It was a lie, of course. All of it. Lies built on lies. Not even particularly convincing lies at this stage, but the Master was having trouble thinking in his usual complex patterns. Not that it mattered that the Doctor almost certainly didn’t believe in his altruistic intentions. He was doing exactly as he was supposed to.
It had been almost a thousand years ago, but the Master still remembered how, long before he’d taken his real name, he had once allowed Theta to do this to him. He remembered how completely he’d lost control, crying out his lover’s name over and over again as Theta thrust clumsily into him and Theta’s mind tumbled into his own, and how he had always afterwards insisted on fucking rather than being fucked for fear of losing himself again. His current body might be new to the experience, but his mind remembered exactly how that rush of consciousness had felt and so it had formulated this remarkably simple plan.
The memory loss argument was sensible and almost plausible, but ultimately it was only a justification for the unlikely turn of events. As the Doctor presumably suspected, it had always amused and pleased the Master to see him limping away after their illicit trysts. The Doctor’s pain was a physical reminder of what he’d allowed the Master to do to him, and consequentially of the Master’s power over him. The Master would have found it reasonably simple to implant a false memory of a nasty fall in the Doctor’s head had he wished to fuck him today, but then it was possible the Doctor would keep his mind shut as he had done before. If he were forced to take the active role though, that would be cease to be under his control — it was impossible to fully reign in your thoughts when they were so focused on penetration. The Doctor would have to let something through, and the Master was willing to take whatever he could get.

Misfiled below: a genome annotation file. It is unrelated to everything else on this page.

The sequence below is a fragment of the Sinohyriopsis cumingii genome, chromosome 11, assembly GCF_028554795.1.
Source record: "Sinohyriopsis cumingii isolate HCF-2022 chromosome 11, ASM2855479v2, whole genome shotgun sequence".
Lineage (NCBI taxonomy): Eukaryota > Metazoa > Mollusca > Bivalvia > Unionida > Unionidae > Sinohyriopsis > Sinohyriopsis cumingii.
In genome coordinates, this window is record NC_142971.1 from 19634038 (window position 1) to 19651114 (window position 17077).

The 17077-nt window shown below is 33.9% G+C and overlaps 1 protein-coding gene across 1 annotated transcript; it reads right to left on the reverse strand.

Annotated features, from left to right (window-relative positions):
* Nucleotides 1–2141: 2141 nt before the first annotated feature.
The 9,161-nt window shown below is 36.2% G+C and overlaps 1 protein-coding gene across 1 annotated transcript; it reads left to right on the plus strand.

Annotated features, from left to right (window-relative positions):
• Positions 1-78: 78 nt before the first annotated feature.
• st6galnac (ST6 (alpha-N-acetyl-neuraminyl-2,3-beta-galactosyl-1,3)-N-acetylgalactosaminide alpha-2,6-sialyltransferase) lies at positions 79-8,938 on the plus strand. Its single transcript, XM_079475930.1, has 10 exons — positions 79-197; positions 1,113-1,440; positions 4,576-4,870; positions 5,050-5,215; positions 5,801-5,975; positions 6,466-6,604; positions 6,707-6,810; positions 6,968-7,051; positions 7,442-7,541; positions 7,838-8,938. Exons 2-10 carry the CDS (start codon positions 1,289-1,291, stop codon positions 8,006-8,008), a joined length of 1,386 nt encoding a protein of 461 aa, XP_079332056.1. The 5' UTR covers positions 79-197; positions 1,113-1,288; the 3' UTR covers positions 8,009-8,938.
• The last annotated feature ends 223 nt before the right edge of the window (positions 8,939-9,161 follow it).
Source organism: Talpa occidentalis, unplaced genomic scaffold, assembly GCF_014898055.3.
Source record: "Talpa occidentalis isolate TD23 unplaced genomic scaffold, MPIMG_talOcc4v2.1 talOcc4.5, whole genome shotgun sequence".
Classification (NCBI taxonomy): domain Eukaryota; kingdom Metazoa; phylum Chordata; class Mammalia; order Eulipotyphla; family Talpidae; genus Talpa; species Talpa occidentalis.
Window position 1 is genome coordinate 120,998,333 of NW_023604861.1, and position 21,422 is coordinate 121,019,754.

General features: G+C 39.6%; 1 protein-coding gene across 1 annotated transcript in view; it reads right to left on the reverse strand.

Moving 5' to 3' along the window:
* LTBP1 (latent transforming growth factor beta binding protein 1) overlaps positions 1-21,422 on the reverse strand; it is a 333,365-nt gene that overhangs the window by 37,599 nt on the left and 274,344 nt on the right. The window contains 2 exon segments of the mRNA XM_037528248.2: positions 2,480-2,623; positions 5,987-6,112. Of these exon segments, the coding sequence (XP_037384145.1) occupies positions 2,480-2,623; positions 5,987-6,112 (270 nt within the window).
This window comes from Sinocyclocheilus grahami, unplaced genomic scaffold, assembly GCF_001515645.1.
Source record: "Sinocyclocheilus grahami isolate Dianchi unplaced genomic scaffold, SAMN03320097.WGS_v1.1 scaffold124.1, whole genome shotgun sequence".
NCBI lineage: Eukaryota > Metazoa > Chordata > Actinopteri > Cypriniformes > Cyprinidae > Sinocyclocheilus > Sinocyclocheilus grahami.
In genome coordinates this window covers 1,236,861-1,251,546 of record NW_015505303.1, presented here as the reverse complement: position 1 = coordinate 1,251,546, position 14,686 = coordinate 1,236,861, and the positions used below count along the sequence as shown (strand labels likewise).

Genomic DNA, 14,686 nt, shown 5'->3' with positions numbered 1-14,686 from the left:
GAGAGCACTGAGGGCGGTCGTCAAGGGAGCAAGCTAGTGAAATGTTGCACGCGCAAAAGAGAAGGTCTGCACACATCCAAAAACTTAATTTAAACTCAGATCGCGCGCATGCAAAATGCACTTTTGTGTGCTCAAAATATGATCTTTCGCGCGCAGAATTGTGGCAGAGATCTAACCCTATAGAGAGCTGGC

More than physical dominance - more even than the Doctor whom he ached for in any regeneration — the Master wanted, for the first time, to be lost in the thoughts of someone who didn’t wake up every morning to endless drumming in an echoing void. He wanted the awful unremitting hangover to lift for a brief climatic moment so he could think clearly again - if only for a moment. Of course, he would never have allowed himself this weakness at all if there was any chance the Doctor might remember it and use it against him later, but the Doctor wasn’t going to remember. When the Master closed this door in his mind it would remain locked forever.